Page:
Cancer Survivors Share the Unexpected Side Effects Experienced During and After Treatment

From mouth sores to cold sensitivities as well as a continued taste of chemicals, cancer survivors recently shared some of the more unexpected side effects they experienced during and after treatment.

Cancer treatments often come with side effects that may impact a patient’s quality of life. While some may be expected or often explained by physicians, others may not be as frequently discussed, taking patients by surprise.

In a recent #CureConnect social media post, CURE® asked its audience on Facebook, Twitter and Instagram, “Are there any side effects you experienced with cancer that you weren’t aware of before your diagnosis?”

Here is what some of our readers had to say:

Physical Side Effects: Some Surprising While Others Linger

Some side effects are openly discussed, while others are not. For example, Amy S. wrote that she was expecting hair loss, but not the constant runny nose effect that came from losing her nose hair.

Other survivors explained that they did not expect the cancer side effects to last as long as they did.

“So much pain in my bones, joints, tendons, back. I didn’t expect to have so much pain months after chemo ended.” — Karen R.

Another survivor wrote, “I was told that I probably would not lose my hair, but I might have nausea and diarrhea. Got none of that, but instead have polyneuropathy, had sores around my mouth and down my throat, tooth loss and dry mouth, lost much vision in my right eye, have permanent fatigue and chemo brain. Those are a few effects I was NOT made aware of and as a 12-year survivor, most of them are apparently permanent.” — Pat H.

Cancer Takes a Toll on Mental Health

Cancer treatments not only affect physical health but emotional well-being as well.

“I was aware of the physical side effects, but not prepared for the mental health issues. Every little new ache or pain triggers my anxiety and fear of cancer recurrence.” — CURE® contributor Gogs Gagnon.

Another Instagram user and colorectal cancer survivor named Lisa replied to Gagnon, “It Is great to know that we are not alone. That’s why I tend to overshare, because I want people to know that they aren’t alone. Due to (COVID-19), so many of us have not been able to have any kind of in-person support with people (who) are going through what we are. I was diagnosed right before (the COVID-19 pandemic), and I thought that I would be able to get together with people and we could all complain or support each other. But I have made some Instagram friends (who) have really helped. And I hope that I am able to help as well. Peace and love.”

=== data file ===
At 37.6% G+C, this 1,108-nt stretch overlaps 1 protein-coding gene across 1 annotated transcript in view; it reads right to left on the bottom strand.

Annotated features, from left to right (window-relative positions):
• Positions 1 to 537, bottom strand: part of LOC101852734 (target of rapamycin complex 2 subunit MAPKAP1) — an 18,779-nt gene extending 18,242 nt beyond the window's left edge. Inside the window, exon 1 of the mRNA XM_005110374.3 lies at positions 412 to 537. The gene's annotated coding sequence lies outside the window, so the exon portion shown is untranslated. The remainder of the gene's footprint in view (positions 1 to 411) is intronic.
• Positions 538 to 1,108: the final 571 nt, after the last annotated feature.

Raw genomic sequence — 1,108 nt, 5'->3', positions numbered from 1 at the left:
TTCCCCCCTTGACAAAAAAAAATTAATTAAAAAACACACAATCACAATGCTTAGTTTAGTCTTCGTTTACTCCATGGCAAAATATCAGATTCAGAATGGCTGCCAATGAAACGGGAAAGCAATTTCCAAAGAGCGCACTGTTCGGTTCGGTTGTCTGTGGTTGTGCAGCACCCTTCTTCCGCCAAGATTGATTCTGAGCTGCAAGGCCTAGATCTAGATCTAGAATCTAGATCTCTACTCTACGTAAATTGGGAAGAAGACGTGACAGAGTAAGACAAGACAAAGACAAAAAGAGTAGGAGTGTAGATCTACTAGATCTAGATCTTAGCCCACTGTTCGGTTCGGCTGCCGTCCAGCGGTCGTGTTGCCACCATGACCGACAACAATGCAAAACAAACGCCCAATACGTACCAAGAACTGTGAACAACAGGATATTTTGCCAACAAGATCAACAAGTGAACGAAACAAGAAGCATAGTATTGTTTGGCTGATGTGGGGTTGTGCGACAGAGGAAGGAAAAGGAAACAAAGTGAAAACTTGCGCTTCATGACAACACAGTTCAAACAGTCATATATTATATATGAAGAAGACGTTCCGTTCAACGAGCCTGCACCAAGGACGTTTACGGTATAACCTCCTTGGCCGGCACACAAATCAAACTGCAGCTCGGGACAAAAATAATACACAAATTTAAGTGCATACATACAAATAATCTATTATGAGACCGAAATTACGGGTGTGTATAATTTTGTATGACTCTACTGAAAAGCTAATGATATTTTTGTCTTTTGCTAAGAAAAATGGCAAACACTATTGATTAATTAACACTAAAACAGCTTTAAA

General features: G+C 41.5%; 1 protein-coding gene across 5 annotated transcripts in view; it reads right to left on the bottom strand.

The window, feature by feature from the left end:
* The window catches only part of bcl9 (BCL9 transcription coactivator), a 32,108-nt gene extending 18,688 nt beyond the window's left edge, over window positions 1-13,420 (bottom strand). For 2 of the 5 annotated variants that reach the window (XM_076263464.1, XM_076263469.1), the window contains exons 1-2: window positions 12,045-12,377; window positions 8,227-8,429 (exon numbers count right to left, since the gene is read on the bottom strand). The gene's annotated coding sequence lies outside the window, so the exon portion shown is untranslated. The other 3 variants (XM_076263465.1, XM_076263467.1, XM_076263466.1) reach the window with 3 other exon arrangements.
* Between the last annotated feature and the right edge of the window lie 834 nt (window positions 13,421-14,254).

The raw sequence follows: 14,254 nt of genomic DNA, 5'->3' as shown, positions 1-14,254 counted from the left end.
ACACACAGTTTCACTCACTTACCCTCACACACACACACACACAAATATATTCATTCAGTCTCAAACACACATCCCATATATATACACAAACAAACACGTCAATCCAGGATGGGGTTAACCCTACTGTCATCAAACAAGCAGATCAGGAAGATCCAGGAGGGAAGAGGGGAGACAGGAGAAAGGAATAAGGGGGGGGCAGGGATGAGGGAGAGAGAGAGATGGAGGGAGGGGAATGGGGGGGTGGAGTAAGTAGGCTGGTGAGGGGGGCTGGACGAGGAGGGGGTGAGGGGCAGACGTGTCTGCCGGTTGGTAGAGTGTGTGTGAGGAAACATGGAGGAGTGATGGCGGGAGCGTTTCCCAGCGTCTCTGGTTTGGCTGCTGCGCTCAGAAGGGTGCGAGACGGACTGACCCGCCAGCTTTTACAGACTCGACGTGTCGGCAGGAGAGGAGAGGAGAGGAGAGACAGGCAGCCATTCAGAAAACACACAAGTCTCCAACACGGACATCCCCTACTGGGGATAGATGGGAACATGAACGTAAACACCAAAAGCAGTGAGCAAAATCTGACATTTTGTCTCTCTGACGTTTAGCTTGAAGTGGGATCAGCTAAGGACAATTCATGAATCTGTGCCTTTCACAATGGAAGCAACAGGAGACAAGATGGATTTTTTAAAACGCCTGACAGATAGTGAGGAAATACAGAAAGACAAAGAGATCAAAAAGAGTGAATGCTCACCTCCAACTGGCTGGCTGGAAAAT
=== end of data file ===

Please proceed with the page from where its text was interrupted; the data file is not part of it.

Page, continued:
Similar sentiments were shared on Facebook, too.

“I was so surprised (that) I went into a depression after treatment was finished. I thought it would have been a happy time, but instead, everything turned to fear.” — Anne H., who is seven years out from her breast cancer diagnosis and three and a half years out from her angiosarcoma diagnosis.

Patients Want More Open Discussions on Side Effects

Multiple respondents wrote that they wish there were more patient-provider conversations around side effects so that the survivors know what to expect.

“Oncologists or your (doctors) should really sit and explain all gifts that chemotherapy gives you after you finally are either cured or in remission. Everyone is different, but to be informed of these life changes after would help the patient and caregiver.” – Len M.

However, side effects are not the same for everyone, as one survivor pointed out.

“There’s really not enough attention given to the amount of side effects you get from chemo treatment, especially doxorubicin and Taxol. They can’t prepare you because everyone’s experiences are different. Mine were severe, others breezed through treatment. Here’s a few of mine: chemical taste and smell of all foods, weight loss, neuropathy, mouth sores, bone pain and nausea, hot flashes. I can go on and on.” – Gayle N.

Another said that the cancer side effects she had previously been made aware of were those for a different cancer type.

“As a colorectal cancer patient, every treatment side effect was unexpected. I think the general population (myself before cancer included) doesn’t know that chemo and chemo side effects are cancer-specific. My view of cancer treatments was largely based on breast cancer since that’s what’s most publicized.… Definitely surprised by the cold sensitivity, neuropathy, etc. that come with treatment for (colorectal cancer).” – Jess

Follow CURE® on social media to join the discussion. Or, connect with other survivors and experts in our monthly #CureConnect tweet chat. The next one will be held on Thursday, Jan. 27, 2022 at 1:00 pm, EST, focused on the topic of COVID-19 and cancer.